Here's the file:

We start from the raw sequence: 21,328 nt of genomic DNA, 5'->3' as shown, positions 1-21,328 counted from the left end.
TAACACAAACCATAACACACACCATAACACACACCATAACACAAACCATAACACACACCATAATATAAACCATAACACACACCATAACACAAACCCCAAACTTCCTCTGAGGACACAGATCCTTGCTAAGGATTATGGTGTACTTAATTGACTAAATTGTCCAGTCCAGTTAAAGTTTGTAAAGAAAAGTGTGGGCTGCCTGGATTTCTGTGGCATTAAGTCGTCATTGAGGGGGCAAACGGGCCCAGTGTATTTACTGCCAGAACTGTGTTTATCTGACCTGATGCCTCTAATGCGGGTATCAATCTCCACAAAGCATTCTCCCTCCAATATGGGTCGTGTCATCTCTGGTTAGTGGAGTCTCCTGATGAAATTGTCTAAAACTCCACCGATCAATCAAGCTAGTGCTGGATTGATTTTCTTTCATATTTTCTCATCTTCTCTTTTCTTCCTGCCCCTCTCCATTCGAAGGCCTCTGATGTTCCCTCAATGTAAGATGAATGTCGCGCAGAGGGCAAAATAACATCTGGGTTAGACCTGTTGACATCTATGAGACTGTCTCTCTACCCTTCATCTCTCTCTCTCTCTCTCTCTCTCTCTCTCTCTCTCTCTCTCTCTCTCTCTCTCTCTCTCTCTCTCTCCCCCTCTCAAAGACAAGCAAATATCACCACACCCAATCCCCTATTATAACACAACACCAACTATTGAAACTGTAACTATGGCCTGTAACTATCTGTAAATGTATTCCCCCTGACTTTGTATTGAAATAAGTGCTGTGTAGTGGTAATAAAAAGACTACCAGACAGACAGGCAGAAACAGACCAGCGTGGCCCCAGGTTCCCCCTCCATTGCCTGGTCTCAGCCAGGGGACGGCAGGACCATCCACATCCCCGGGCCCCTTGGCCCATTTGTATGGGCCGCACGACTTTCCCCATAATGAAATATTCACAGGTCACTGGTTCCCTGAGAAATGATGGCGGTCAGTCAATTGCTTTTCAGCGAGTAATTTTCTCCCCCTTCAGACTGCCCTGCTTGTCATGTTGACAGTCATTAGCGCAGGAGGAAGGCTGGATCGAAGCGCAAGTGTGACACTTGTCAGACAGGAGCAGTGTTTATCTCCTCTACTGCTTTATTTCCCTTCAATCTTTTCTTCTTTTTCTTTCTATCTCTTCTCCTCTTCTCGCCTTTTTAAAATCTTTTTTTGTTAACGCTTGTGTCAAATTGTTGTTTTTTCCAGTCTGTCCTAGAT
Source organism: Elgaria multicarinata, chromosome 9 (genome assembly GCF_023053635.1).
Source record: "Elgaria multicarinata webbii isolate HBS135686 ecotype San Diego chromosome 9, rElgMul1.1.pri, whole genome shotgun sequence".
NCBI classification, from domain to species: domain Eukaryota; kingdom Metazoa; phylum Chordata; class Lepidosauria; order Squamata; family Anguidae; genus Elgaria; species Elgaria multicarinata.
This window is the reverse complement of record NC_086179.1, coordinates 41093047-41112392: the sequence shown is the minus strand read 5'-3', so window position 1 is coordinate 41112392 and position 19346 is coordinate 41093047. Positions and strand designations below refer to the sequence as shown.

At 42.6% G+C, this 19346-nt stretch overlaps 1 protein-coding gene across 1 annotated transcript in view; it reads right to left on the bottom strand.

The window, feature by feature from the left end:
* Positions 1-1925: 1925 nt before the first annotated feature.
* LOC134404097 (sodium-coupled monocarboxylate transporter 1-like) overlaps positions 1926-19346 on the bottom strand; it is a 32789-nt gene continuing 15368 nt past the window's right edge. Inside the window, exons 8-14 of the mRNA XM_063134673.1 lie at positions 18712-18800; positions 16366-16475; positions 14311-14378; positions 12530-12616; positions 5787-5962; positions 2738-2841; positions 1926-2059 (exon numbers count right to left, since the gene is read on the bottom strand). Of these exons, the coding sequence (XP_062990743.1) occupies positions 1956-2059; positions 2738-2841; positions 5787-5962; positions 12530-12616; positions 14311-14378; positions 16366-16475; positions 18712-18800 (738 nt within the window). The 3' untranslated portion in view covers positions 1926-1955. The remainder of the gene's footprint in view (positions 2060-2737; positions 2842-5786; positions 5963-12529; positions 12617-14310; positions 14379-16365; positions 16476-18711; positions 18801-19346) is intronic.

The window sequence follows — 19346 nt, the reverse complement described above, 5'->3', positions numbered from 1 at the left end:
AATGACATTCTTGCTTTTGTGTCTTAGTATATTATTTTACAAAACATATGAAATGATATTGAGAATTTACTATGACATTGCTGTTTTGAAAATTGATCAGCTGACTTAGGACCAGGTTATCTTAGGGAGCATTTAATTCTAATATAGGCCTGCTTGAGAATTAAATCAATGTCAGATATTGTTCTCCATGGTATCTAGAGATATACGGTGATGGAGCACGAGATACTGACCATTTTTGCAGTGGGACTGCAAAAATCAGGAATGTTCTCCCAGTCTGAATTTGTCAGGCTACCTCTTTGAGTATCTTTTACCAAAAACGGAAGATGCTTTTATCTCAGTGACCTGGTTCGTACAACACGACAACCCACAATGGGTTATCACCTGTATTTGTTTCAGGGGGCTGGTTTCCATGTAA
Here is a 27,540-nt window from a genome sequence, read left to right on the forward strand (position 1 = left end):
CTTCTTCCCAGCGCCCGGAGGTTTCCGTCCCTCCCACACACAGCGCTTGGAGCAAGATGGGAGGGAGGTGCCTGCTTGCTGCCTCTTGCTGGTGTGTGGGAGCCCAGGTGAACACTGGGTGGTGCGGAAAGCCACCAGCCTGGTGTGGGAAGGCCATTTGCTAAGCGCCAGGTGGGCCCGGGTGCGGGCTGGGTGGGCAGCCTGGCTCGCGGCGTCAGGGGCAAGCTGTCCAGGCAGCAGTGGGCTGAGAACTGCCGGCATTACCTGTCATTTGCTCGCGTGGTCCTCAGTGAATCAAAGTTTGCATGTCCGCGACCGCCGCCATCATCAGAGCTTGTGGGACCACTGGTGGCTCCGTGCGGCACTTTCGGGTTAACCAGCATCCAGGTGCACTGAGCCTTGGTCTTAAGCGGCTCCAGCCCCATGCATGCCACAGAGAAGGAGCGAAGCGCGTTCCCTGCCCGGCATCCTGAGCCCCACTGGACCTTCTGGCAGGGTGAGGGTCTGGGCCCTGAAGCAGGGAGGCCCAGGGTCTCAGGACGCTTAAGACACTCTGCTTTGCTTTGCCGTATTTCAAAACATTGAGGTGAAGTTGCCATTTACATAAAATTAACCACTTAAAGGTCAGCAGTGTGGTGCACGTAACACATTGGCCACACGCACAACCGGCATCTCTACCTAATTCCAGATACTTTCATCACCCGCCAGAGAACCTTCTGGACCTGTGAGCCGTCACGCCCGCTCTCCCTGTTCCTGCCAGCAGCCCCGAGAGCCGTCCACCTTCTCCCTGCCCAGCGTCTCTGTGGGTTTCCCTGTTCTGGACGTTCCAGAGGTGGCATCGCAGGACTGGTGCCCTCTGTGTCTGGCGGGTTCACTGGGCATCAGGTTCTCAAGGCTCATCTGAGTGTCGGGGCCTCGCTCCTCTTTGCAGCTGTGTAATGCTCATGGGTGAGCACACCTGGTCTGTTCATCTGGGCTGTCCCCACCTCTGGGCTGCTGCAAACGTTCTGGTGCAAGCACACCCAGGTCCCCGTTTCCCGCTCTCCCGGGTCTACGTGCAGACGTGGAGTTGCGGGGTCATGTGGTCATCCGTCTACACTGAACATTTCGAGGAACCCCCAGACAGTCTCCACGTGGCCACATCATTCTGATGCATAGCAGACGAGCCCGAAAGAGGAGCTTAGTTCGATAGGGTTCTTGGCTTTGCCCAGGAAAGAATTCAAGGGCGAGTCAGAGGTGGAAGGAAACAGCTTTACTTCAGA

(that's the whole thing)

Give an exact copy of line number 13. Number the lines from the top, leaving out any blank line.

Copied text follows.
Here is a 27,540-nt window from a genome sequence, read left to right on the forward strand (position 1 = left end):